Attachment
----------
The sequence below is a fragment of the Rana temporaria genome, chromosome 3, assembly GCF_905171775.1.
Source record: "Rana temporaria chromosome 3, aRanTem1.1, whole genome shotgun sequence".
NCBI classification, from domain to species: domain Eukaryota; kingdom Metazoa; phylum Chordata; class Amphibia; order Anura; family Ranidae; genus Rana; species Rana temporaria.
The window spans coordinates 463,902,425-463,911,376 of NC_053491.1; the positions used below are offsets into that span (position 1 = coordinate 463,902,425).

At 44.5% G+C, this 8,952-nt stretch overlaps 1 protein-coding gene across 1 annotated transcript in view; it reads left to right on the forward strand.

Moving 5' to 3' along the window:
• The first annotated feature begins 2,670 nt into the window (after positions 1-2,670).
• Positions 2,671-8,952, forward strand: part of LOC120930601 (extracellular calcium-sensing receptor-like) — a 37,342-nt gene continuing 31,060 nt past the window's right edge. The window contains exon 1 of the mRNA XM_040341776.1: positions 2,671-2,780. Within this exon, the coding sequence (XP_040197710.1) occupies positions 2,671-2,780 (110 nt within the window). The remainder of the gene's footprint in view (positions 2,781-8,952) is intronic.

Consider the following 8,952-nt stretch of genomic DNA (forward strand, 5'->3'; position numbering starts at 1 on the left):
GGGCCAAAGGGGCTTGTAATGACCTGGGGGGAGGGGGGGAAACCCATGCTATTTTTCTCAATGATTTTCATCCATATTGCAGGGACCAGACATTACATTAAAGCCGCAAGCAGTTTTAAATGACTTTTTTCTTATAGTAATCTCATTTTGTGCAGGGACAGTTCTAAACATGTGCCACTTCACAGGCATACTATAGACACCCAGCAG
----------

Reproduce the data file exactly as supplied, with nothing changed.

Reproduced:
The sequence below is a fragment of the Rana temporaria genome, chromosome 3, assembly GCF_905171775.1.
Source record: "Rana temporaria chromosome 3, aRanTem1.1, whole genome shotgun sequence".
NCBI classification, from domain to species: domain Eukaryota; kingdom Metazoa; phylum Chordata; class Amphibia; order Anura; family Ranidae; genus Rana; species Rana temporaria.
The window spans coordinates 463,902,425-463,911,376 of NC_053491.1; the positions used below are offsets into that span (position 1 = coordinate 463,902,425).

At 44.5% G+C, this 8,952-nt stretch overlaps 1 protein-coding gene across 1 annotated transcript in view; it reads left to right on the forward strand.

Moving 5' to 3' along the window:
• The first annotated feature begins 2,670 nt into the window (after positions 1-2,670).
• Positions 2,671-8,952, forward strand: part of LOC120930601 (extracellular calcium-sensing receptor-like) — a 37,342-nt gene continuing 31,060 nt past the window's right edge. The window contains exon 1 of the mRNA XM_040341776.1: positions 2,671-2,780. Within this exon, the coding sequence (XP_040197710.1) occupies positions 2,671-2,780 (110 nt within the window). The remainder of the gene's footprint in view (positions 2,781-8,952) is intronic.

Consider the following 8,952-nt stretch of genomic DNA (forward strand, 5'->3'; position numbering starts at 1 on the left):
GGGCCAAAGGGGCTTGTAATGACCTGGGGGGAGGGGGGGAAACCCATGCTATTTTTCTCAATGATTTTCATCCATATTGCAGGGACCAGACATTACATTAAAGCCGCAAGCAGTTTTAAATGACTTTTTTCTTATAGTAATCTCATTTTGTGCAGGGACAGTTCTAAACATGTGCCACTTCACAGGCATACTATAGACACCCAGCAG